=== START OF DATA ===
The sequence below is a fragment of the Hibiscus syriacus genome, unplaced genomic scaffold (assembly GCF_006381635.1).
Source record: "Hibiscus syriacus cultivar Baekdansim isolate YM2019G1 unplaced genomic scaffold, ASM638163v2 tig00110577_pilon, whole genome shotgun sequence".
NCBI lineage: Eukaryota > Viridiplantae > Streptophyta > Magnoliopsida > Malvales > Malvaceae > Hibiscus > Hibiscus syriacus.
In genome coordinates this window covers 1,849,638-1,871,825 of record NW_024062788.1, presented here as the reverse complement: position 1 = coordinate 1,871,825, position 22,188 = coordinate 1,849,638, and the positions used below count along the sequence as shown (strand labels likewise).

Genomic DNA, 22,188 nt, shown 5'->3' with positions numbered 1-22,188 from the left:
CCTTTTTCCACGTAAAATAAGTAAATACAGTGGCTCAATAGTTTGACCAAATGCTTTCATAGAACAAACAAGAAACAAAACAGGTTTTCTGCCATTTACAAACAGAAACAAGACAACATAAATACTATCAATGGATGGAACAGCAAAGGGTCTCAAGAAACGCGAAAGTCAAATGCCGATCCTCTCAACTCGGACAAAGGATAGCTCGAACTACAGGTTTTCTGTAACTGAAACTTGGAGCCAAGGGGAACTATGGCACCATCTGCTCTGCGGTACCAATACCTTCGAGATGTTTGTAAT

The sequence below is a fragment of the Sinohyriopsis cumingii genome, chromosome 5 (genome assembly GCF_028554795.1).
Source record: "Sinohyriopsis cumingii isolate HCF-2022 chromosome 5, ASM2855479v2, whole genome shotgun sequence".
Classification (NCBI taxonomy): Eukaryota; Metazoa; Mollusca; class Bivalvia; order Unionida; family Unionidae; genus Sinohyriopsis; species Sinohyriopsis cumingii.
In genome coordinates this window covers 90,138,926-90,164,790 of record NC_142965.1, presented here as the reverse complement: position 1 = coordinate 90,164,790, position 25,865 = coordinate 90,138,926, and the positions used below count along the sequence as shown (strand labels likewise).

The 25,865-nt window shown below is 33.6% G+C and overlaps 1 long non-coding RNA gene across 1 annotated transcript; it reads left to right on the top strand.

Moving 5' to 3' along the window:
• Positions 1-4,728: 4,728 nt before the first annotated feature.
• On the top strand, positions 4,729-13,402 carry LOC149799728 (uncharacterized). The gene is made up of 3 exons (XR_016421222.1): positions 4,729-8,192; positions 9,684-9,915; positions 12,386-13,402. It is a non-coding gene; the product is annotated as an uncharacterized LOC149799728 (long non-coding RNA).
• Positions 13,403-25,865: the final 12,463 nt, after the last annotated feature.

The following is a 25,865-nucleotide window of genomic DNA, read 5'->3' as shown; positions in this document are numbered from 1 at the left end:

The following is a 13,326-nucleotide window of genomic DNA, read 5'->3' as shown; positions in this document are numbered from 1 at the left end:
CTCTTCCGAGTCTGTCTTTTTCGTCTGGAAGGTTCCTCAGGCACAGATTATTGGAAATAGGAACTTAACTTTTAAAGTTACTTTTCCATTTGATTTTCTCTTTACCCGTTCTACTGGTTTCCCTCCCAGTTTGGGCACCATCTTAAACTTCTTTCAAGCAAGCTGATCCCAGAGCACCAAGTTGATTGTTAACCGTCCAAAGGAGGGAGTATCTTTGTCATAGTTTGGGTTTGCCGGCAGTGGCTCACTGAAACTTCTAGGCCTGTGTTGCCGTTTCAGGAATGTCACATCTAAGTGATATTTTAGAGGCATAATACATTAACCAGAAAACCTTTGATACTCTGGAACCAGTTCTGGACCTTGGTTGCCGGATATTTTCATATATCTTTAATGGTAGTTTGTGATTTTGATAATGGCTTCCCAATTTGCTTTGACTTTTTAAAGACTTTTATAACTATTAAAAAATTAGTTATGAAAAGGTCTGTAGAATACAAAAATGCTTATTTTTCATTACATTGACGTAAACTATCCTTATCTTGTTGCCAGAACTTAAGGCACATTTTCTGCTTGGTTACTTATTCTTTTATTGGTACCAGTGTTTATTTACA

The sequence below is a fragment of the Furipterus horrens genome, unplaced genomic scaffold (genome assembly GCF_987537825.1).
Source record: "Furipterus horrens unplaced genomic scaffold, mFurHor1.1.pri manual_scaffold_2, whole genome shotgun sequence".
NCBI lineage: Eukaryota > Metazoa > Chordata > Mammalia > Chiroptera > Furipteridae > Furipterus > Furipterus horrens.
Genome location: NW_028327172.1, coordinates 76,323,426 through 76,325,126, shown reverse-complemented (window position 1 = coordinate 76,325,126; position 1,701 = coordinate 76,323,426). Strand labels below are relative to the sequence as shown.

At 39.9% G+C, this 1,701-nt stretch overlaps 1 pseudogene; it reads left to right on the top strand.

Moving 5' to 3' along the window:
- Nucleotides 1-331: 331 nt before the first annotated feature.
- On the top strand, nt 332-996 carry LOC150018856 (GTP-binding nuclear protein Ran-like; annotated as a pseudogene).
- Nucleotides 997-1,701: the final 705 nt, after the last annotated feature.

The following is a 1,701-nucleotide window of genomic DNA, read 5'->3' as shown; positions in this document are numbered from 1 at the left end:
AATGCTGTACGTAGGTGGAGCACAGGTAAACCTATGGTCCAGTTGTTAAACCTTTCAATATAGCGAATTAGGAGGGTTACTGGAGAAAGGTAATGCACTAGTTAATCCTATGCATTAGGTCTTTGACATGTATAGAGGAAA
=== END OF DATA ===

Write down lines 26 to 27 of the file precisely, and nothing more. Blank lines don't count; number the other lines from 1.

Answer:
- On the top strand, nt 332-996 carry LOC150018856 (GTP-binding nuclear protein Ran-like; annotated as a pseudogene).
- Nucleotides 997-1,701: the final 705 nt, after the last annotated feature.